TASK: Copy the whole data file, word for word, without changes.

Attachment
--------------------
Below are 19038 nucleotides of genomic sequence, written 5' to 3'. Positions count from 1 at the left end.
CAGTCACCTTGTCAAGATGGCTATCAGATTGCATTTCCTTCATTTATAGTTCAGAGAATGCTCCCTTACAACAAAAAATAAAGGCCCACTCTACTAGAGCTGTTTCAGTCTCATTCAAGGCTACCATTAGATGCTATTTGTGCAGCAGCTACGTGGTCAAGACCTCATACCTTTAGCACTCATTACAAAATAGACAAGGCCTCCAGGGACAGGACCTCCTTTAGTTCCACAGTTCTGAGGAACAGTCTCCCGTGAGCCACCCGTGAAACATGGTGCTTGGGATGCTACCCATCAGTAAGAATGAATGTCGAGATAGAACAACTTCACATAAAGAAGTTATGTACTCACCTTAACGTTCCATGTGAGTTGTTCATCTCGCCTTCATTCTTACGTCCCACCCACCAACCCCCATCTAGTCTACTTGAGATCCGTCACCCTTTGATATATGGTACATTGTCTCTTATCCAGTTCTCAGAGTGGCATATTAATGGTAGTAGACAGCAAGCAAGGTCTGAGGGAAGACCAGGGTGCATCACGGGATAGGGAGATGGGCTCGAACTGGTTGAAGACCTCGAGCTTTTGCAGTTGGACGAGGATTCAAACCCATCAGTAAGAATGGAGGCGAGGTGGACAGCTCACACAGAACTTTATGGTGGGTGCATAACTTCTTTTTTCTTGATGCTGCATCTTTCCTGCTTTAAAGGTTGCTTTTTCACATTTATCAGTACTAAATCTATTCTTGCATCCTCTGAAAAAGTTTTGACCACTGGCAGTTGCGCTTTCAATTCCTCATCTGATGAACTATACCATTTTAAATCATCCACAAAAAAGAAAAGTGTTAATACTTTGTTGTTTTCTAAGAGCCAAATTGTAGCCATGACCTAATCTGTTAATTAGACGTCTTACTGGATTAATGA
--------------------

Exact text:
Below are 19038 nucleotides of genomic sequence, written 5' to 3'. Positions count from 1 at the left end.
CAGTCACCTTGTCAAGATGGCTATCAGATTGCATTTCCTTCATTTATAGTTCAGAGAATGCTCCCTTACAACAAAAAATAAAGGCCCACTCTACTAGAGCTGTTTCAGTCTCATTCAAGGCTACCATTAGATGCTATTTGTGCAGCAGCTACGTGGTCAAGACCTCATACCTTTAGCACTCATTACAAAATAGACAAGGCCTCCAGGGACAGGACCTCCTTTAGTTCCACAGTTCTGAGGAACAGTCTCCCGTGAGCCACCCGTGAAACATGGTGCTTGGGATGCTACCCATCAGTAAGAATGAATGTCGAGATAGAACAACTTCACATAAAGAAGTTATGTACTCACCTTAACGTTCCATGTGAGTTGTTCATCTCGCCTTCATTCTTACGTCCCACCCACCAACCCCCATCTAGTCTACTTGAGATCCGTCACCCTTTGATATATGGTACATTGTCTCTTATCCAGTTCTCAGAGTGGCATATTAATGGTAGTAGACAGCAAGCAAGGTCTGAGGGAAGACCAGGGTGCATCACGGGATAGGGAGATGGGCTCGAACTGGTTGAAGACCTCGAGCTTTTGCAGTTGGACGAGGATTCAAACCCATCAGTAAGAATGGAGGCGAGGTGGACAGCTCACACAGAACTTTATGGTGGGTGCATAACTTCTTTTTTCTTGATGCTGCATCTTTCCTGCTTTAAAGGTTGCTTTTTCACATTTATCAGTACTAAATCTATTCTTGCATCCTCTGAAAAAGTTTTGACCACTGGCAGTTGCGCTTTCAATTCCTCATCTGATGAACTATACCATTTTAAATCATCCACAAAAAAGAAAAGTGTTAATACTTTGTTGTTTTCTAAGAGCCAAATTGTAGCCATGACCTAATCTGTTAATTAGACGTCTTACTGGATTAATGA